The Twitter API, beyond its great utility for corpus linguistics (see "On the front lines of Twitter linguistics," "The he's and she's of Twitter"), has made possible a lot of fun automated text-mining projects. One fertile area is algorithmic found poetry: there have been Twitter bots designed to find accidental haikus, and even more impressively, a bot named @Pentametron that finds rhyming tweets in iambic pentameter and fashions sonnets out of them.
And then there is found wordplay, which is its own kind of found poetry. I'm a big fan of @Anagramatron, which discovers paired tweets that form serendipitous anagrams of each other. (Example: "Last time I do anything" ⇔ "That's it. I'm dying alone.") Now, courtesy of Jesse Sheidlower, comes @PangramTweets, in which each tweet contains every letter of the alphabet at least once.
Jesse explains the project on his site:
PangramTweets is a bot (a computer program that runs on its own) that searches Twitter for, and then retweets, pangrams—texts that contain every letter of the alphabet. A famous pangram, sometimes used as a typing test, is “The quick brown fox jumps over the lazy dog.” […]
You may find the results interesting, or dull. I make no judgment on this. The bot is entirely automated; I do not curate the results.
I strip out user names and URLs from the results, but hashtags are included. I also do some very basic filtering to try to ensure that the results are in English, and not in another language or complete gibberish (random letters), though earlier versions of the bot did retweet nonsense or foreign-language pangrams.
The bot originally did not filter out known pangrams of the "quick brown fox" variety, but by popular demand Jesse put a filter in place for that as well. The results are not as rich as Anagramatron, but that's to be expected given the constraints: Jesse says he gets "one real pangram in every few million tweets scanned." Here's a sampling of what has turned up so far.
I've just (with the help of google) realized I wrote about the wrong experiment in my 12 mark psychology question oops
— s (@bricktop___) May 13, 2014
It's official: Arthur Sulzberger names Dean Baquet executive editor of The New York Times, replacing Jill Abramson.
— Vindu Goel (@vindugoel) May 14, 2014
Looking for a new job is exhausting. Every one I want requires a bazillion years of experience I don't have. FML.
— Ryan Stephens (@Integrity1stziB) May 16, 2014
Thanks JMM for boosting my boxing prediction confidence again. The Mayweather card did a number on a lot of boxing fans. #MarquezAlvarado
— E.J.O. (@ElioOrtiz11) May 18, 2014
SHUT THE FUCK UP ABOUT THE “FRIENDZONE”. MAYBE YOU SHOULD JUST VALUE A WOMAN’S FRIENDSHIP AND QUIT EXPECTING THEM TO FUCK YOU. JESUS FUCK.
— ・。。・゜☆゜・。。・ (@chrstnmchd) May 19, 2014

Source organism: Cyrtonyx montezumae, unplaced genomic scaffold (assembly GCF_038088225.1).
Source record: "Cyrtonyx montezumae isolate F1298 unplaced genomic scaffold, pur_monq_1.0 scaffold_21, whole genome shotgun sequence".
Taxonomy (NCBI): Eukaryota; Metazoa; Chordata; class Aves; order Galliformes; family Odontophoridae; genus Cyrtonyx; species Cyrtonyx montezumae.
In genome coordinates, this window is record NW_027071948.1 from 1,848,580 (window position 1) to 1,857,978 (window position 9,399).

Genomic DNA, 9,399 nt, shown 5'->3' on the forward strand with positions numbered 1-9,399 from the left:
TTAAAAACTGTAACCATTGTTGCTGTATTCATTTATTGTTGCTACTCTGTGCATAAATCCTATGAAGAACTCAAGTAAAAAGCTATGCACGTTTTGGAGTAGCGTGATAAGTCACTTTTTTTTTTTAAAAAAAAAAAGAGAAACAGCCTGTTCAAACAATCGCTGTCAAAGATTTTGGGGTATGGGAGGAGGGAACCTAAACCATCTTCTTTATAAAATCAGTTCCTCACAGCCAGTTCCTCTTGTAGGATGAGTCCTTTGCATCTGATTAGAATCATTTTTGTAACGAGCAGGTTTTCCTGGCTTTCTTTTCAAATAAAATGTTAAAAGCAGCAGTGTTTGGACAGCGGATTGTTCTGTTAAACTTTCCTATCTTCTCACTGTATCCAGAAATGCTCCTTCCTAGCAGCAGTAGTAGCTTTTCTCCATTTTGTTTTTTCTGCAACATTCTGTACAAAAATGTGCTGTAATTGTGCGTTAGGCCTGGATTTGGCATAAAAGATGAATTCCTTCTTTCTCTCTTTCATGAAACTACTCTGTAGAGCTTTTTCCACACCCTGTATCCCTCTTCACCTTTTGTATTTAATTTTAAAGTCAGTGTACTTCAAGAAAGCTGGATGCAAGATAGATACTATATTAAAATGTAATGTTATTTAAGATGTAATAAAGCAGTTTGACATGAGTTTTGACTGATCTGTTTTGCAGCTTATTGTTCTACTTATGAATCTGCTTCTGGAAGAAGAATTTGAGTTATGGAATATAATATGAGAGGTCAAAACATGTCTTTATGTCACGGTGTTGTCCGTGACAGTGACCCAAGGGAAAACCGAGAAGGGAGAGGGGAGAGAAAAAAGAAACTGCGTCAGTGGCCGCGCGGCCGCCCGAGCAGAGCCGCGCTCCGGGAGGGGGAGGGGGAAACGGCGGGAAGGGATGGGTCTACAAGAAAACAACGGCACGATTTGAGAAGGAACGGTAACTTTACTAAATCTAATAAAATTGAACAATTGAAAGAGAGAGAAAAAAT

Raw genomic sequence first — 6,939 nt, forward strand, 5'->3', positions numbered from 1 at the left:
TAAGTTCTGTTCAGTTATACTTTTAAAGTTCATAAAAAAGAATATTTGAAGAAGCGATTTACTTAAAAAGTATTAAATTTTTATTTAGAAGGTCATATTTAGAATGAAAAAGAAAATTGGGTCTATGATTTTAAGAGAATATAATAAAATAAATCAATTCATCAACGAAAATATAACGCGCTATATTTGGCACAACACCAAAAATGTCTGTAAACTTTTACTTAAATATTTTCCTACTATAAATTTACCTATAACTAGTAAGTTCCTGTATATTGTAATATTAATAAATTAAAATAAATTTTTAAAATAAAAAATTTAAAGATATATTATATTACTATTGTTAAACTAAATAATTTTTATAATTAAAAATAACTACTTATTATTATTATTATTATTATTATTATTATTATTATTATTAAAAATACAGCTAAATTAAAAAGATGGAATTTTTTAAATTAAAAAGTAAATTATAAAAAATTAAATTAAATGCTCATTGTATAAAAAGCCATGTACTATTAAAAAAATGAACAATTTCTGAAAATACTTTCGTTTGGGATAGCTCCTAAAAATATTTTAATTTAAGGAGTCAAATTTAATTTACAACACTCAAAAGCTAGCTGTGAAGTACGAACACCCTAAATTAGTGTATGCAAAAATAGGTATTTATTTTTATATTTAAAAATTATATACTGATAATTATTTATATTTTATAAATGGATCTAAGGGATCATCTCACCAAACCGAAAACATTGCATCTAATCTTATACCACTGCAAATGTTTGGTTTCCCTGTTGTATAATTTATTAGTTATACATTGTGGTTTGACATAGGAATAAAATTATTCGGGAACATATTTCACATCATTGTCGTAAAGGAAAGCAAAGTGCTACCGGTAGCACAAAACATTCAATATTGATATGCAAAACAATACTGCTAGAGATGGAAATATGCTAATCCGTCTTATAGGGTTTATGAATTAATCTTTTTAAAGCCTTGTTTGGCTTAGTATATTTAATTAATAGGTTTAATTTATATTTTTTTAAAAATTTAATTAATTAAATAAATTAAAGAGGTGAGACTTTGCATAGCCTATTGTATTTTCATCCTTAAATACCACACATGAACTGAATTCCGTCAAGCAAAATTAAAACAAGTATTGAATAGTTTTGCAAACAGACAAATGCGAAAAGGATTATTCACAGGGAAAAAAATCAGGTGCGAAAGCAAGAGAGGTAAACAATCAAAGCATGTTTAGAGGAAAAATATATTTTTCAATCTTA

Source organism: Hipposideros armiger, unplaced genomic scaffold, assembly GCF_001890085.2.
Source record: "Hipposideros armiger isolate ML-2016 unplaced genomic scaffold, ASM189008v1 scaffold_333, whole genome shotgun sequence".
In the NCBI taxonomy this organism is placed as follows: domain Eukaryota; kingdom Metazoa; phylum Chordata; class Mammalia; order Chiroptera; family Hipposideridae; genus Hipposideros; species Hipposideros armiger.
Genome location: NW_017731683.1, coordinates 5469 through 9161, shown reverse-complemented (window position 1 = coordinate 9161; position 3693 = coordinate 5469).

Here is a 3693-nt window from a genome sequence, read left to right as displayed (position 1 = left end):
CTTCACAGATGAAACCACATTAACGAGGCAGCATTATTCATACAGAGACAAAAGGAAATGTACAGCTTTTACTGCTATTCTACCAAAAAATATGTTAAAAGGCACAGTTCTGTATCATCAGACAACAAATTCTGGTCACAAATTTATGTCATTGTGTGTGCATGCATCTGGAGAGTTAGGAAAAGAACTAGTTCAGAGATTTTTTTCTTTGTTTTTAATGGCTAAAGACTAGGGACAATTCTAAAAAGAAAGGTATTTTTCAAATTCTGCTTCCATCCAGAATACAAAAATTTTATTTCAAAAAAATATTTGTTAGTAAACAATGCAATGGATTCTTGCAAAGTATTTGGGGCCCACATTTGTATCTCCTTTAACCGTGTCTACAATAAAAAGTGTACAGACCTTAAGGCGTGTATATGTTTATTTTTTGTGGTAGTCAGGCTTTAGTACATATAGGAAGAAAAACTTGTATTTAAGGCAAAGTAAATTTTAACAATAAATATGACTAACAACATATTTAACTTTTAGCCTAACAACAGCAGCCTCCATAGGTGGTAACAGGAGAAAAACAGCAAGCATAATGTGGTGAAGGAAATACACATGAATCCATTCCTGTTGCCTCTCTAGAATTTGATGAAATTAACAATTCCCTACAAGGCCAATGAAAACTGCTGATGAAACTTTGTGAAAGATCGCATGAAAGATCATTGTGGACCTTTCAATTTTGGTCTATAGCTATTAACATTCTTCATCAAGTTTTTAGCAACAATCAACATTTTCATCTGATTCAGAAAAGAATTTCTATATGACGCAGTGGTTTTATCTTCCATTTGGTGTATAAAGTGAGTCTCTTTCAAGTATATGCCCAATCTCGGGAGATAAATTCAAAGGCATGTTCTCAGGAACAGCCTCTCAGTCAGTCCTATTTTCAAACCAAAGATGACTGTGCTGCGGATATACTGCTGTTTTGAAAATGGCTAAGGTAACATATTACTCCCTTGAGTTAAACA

— Rinaldo Jonathan (@testeronline12) May 19, 2014
Maybe Joe needs to take some advice from Iceland and arrest the rich people who are stealing from the rest of us tax paying citizens. #qanda
— Toby Owens (@TehMegaWiz) May 19, 2014
It will be interesting to see if the bot turns up a naturally occurring "pangrammatic window" that beats the current record-holder of 42 letters, from Piers Anthony's Cube Route:
"We are all from Xanth," Cube said quickly. "Just visiting Phaze. We just want to find the dragon."
"JoBlo's movie review of The Yards: Mark Wahlberg, Joaquin Phoenix, Charlize Theron…"
Of course, determining if a pangram is "naturally occurring" may be difficult, since it's always possible to game the system! But with half a billion tweeters tweeting, maybe someday one of them will authentically produce a winner like "Mr. Jock, TV quiz PhD, bags few lynx."
Update: Jesse is attempting to filter out non-English tweets, but Indonesian tweets keep seeping through. Since I've done research on colloquial varieties of Indonesian, I find these tweets fascinating. I was initially surprised that the Indonesian Twittersphere would be generating pangrams, considering that the letters Q, V, X, and Z appear only in loanwords. But Indonesian participants on Twitter are using quite a lot of Anglicisms, along with a plethora of txtspk-style abbreviations of Indonesian words. An example that just popped up:
— winda (@windaameliasar1) May 20, 2014
The loanwords here are EXCITED, JOIN, and LITTLEQUIZ, and 1D refers to the band One Direction. Here's a key to the abbreviation-heavy Indonesian items:
BGT = banget 'very'
GRGR = gara-gara 'just because'
MW = mau 'will'
K = ke '(come) to'
INDO = Indonesia
LBH = lebih 'more'
LG = lagi '(even) more'
KLO = kalau 'if'
DAN = dan 'and'
BCA = baca 'read'
JG = juga 'also'
PASTI = pasti 'definitely'
LO = (e)lo 'you'
MKIN = makin 'more and more'
CEK = cek 'check'
So that would work out to: "@PutriAZSYA Very excited just because One Direction is coming to Indonesia. You'll be even more excited if you join LittleQuiz @1D_CrazyLovers, and also read FFNY. You'll definitely get more and more excited. Check Fav6."